26 miles spread over 4 days is actually very attainable for most able-bodied people. 26 miles is the same length as a marathon (which many people complete in a matter of hours, not 4 days)! The difference is of course altitude, and may people will not know how altitude affects them until they are completing the trek.
For reference, I was 23 at the time of travel and living a relatively healthy lifestyle but could definitely improve my health/fitness! I very rarely exercise (other than general walking), work in an office (therefore spending a lot of time sitting down) and love junk food as much as the next person. I told myself that I would do some “training” for the trek but this never materialised…. And I was generally fine!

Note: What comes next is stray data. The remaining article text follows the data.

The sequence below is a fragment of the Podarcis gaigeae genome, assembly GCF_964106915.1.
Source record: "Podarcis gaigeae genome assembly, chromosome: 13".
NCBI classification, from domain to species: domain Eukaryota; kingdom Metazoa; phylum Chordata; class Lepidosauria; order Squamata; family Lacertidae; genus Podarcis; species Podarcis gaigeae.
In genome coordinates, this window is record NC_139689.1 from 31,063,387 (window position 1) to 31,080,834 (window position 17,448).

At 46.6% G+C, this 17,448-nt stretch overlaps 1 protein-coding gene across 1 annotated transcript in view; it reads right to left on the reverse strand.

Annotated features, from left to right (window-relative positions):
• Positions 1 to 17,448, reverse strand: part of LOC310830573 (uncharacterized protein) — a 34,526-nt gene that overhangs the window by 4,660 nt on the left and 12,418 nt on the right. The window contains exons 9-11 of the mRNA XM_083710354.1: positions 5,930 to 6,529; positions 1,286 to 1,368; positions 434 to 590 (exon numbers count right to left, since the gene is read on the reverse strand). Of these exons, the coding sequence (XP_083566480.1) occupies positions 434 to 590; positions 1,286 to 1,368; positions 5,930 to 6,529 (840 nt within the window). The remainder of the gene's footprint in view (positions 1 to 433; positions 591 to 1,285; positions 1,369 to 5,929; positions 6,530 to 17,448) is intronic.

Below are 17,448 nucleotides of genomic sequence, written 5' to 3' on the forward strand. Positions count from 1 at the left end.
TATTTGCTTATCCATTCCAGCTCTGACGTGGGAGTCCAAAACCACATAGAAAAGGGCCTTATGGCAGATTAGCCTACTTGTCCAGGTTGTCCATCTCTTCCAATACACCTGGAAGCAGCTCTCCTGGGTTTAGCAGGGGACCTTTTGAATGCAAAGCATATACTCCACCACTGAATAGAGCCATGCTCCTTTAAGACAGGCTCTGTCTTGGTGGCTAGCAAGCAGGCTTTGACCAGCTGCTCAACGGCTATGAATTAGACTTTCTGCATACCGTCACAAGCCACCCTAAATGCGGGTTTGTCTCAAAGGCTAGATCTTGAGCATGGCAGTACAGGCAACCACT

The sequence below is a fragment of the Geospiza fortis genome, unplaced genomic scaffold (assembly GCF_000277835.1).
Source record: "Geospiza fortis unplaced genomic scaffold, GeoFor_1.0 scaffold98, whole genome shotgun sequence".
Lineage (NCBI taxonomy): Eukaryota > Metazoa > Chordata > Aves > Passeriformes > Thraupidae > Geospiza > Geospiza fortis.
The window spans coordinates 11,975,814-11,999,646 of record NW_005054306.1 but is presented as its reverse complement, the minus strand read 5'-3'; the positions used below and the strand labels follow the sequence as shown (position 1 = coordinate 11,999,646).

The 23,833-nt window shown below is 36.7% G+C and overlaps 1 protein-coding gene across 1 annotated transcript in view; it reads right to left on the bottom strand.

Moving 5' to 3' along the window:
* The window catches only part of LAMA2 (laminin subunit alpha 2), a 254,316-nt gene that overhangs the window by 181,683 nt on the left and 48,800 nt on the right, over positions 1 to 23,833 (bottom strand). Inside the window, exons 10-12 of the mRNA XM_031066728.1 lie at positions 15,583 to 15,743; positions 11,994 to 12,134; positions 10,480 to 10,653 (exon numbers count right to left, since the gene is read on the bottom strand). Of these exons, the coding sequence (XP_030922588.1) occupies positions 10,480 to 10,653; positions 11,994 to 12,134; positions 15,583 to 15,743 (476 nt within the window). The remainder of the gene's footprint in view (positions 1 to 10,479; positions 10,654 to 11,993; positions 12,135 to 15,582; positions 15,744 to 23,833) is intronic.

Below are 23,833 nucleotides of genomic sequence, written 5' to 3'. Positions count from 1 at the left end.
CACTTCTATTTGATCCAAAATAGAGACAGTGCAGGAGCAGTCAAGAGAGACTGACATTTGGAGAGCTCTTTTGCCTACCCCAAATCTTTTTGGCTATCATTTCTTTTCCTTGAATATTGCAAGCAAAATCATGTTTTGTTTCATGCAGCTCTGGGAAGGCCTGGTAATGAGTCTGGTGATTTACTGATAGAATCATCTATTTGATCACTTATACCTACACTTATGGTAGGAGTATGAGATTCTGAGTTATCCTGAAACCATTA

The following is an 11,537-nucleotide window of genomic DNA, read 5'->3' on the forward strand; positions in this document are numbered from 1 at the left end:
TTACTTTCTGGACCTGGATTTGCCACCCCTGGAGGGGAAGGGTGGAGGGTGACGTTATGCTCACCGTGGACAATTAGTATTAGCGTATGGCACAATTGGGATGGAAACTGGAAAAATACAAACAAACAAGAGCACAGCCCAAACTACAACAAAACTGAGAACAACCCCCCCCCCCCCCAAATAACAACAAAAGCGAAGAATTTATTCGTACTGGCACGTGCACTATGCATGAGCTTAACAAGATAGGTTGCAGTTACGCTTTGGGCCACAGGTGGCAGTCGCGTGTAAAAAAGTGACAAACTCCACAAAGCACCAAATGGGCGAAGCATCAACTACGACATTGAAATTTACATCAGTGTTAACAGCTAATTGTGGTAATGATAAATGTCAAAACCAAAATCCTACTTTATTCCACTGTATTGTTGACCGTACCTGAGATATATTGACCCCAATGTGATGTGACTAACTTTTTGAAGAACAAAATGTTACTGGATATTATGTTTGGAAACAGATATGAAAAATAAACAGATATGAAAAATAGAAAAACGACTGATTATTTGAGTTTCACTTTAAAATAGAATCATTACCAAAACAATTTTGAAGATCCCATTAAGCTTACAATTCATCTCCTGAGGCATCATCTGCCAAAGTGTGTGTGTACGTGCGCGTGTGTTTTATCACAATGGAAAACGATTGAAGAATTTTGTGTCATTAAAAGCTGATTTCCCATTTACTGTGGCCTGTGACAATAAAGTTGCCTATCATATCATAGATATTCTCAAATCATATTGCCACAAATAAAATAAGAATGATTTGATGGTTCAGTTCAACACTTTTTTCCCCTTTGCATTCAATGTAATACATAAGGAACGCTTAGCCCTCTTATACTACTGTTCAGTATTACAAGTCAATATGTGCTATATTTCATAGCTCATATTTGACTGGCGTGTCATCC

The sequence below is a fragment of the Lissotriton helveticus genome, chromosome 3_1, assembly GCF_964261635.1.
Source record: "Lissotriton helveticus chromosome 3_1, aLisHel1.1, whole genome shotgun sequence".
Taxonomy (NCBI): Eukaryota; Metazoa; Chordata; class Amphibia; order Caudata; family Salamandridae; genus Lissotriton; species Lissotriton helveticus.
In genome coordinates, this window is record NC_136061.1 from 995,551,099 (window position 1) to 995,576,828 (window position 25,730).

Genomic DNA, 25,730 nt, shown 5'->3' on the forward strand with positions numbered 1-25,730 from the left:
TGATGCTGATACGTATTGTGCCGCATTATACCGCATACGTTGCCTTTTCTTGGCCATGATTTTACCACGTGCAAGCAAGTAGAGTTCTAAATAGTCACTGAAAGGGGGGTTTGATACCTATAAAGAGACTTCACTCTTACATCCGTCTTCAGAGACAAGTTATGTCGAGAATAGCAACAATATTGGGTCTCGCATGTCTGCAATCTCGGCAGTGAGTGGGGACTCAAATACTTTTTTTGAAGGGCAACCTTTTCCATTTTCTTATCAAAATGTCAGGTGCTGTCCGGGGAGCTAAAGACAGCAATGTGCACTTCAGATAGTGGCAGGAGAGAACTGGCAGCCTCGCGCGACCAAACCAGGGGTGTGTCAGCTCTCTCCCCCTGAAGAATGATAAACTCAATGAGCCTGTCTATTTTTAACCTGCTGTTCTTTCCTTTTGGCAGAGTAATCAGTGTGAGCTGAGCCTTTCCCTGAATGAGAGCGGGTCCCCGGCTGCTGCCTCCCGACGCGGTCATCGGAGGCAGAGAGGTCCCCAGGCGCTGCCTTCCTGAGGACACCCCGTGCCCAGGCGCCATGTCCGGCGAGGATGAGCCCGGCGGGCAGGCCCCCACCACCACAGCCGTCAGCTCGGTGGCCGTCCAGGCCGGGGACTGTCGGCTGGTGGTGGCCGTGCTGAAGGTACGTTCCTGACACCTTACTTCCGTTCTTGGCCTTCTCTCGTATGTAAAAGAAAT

The thing that I struggled with most was the inability to catch my breath while walking up hill. I tend to get a bit out of breath when walking uphill generally, this becomes much more extreme when you are hiking at altitude and oxygen levels are lower. Otherwise, I was pleasantly surprised at how “hard” the trek was, but maybe this is because I went in with extreme expectations!
One member of our group felt extremely rough on the first day and really struggled. She was given an electrolyte drink by our guides and recovered well to carry on with the next 3 days. Altitude sickness should be taken seriously and I cam very glad that I didn’t experience sickness during the trek.
In summary, if you are in good health and make sure that you acclimatise before beginning the trek (more information on this below), you should be able to complete the trek.
RELATED: If you want to hear about how rubbish I am at hiking, read this post about all of my travel mishaps during my 3 months in South America!